What kind of magazine is Shimmer? What kind of stories do Beth Wodzinski and her staff choose for inclusion, do they hold true to their criteria, and in the end do all of the components mix and match and meld into a compelling collection of modern fantasy fiction?
“Seek Him i’th’ Other Place Yourself” by Josh Storey
“No Place Like Home, or Building the Yellow Brick Road” by Krista Hoeppener Leahy
To quote from Shimmer‘s own guidelines, they’re looking for
“Unusual and beautifully-written speculative fiction stories with full plots and strong characters“
“…strong emotional core.“
Issue 12 of Shimmer, released on October 12, 2010, more than fits the bill. Its nine stories and four illustrations sensually dance within and around the same core theme, the same emotional pivot point. At the throbbing heart of each of these stories (some more literally than others) lies love. Weird love, love wild and ancient and fey and young, but love nonetheless.
As I traversed the landscape of adoration laid out by the authors and editors of Shimmer, one of the first things I noticed was the general consistency of luscious language from one story to the next. Upon reflection, there were a couple of stories which seemed to me not quite as luminous as the rest, even as they all evoked the numinous, but I believe this was more a result of their proximity to their more brilliant brethren, rather than any lack of polish or care lavished upon them by their respective authors. I thoroughly enjoyed reading all of the stories, but not just because of their authors’ considerable skill as wordsmiths. As I read from story to story, I found myself wondering how the next author would approach the central theme of the issue, and how it would differ from the tale I was currently enjoying.
While I enjoyed all of the stories in Shimmer #12, there are a couple which continue to waft back into my consciousness like the memory of a lover’s gentle kiss upon my ear. One of these is Josh Storey‘s “Seek Him i’th’ Other Place Yourself ,” and the other is Krista Hoeppener Leahy‘s “No Place Like Home, or Building the Yellow Brick Road.” The two stories are very different, in spite of them both being built upon an existing and well known myth (one ancient, one modern) and both luxuriously exploring the power love can grant one, if only you surrender yourself to its not-so-tender mercies.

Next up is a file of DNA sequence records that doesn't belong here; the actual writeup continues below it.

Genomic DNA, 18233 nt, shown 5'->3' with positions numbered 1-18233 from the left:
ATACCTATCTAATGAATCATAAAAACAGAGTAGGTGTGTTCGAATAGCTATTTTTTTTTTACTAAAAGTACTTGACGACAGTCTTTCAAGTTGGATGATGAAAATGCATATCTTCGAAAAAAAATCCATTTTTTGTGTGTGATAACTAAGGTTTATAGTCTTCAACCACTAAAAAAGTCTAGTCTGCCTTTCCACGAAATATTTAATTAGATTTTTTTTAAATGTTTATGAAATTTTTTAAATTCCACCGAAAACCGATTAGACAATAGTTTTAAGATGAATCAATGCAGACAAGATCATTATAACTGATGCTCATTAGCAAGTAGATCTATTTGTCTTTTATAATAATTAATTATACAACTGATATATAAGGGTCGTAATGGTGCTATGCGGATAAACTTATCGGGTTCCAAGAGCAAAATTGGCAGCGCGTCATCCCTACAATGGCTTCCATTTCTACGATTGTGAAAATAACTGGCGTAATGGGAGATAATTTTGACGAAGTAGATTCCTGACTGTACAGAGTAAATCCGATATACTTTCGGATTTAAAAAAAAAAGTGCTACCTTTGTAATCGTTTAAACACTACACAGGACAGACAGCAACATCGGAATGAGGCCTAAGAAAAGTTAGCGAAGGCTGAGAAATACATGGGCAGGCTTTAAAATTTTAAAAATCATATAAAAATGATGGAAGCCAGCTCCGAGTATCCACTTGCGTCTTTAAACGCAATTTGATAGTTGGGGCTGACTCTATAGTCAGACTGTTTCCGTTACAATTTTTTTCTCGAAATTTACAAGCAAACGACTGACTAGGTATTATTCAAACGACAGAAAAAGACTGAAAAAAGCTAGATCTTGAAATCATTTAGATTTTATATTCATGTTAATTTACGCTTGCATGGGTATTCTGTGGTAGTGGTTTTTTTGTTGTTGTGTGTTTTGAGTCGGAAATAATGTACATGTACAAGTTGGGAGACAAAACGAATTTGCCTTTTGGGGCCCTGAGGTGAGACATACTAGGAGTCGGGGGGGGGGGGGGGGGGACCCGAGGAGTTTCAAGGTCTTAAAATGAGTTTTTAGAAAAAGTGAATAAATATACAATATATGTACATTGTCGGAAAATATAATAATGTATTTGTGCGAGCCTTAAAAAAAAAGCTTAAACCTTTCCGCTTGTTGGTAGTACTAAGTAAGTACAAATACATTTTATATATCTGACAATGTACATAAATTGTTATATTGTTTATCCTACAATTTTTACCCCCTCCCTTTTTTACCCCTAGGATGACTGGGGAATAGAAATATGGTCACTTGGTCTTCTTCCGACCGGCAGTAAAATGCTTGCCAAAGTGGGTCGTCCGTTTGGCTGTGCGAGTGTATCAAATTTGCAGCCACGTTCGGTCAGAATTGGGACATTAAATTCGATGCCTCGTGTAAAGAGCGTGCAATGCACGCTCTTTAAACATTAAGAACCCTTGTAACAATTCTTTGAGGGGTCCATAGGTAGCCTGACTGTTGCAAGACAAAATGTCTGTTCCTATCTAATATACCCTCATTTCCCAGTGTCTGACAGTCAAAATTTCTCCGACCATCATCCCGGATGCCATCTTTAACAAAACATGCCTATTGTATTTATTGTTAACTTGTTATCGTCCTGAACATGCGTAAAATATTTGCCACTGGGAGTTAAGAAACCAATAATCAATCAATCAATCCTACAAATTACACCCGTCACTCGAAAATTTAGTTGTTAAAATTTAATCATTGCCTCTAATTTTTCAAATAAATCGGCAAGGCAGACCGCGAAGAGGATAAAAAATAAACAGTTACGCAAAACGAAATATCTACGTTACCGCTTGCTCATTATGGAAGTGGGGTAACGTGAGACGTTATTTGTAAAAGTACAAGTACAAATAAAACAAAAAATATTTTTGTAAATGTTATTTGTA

Storey’s “Him i’th’ Other Place Yourself” re-examines and re-mixes the myth of Orpheus and Eurydice, beautifully stirring in elements of high fey, modern urban fantasy, the original Greek myth, and our modern reverence for the sublime contained in the bestial. The combination is heady and pungent and filled with heartache, and at the end I found myself thinking that the original Orpheus deserved to lose Eurydice, not because of any lack of faith, but because…because… he didn’t do what Storey had Arturo dare to do. In doing so, the story implicitly asks if you, the reader, have fortitude to do what true love will demand of you.
Leahy’s “No Place Like Home, or Building the Yellow Brick Road,” on the other hand, springs from L. Frank Baum’s Oz, and presents an explanation for the creation of the road of yellow brick. The story is stocked with some, but not all, of the familiar inhabitants of Oz as we’ve grown to know them over the years. The story centers on the witches and the Tin Man, who are put through their archetypal paces, but with modern sensibilities, resulting in moves and motivations which are both natural and surprising. Quite a feat. The sense of place is concrete, and not just because of our familiarity with Oz. Leahy paints sumptuous tableaus, easily as vivid as those in the 1939 film, and the characters stand up solidly, behaving in ways which make emotional sense.
Shimmer is well worth the price of admission, whether you pay $4.00 for a single electronic issue or $22.00 for a year’s print subscription, with other options available. I cannot wait to see what other themes will be examined by Shimmer‘s editors and authors.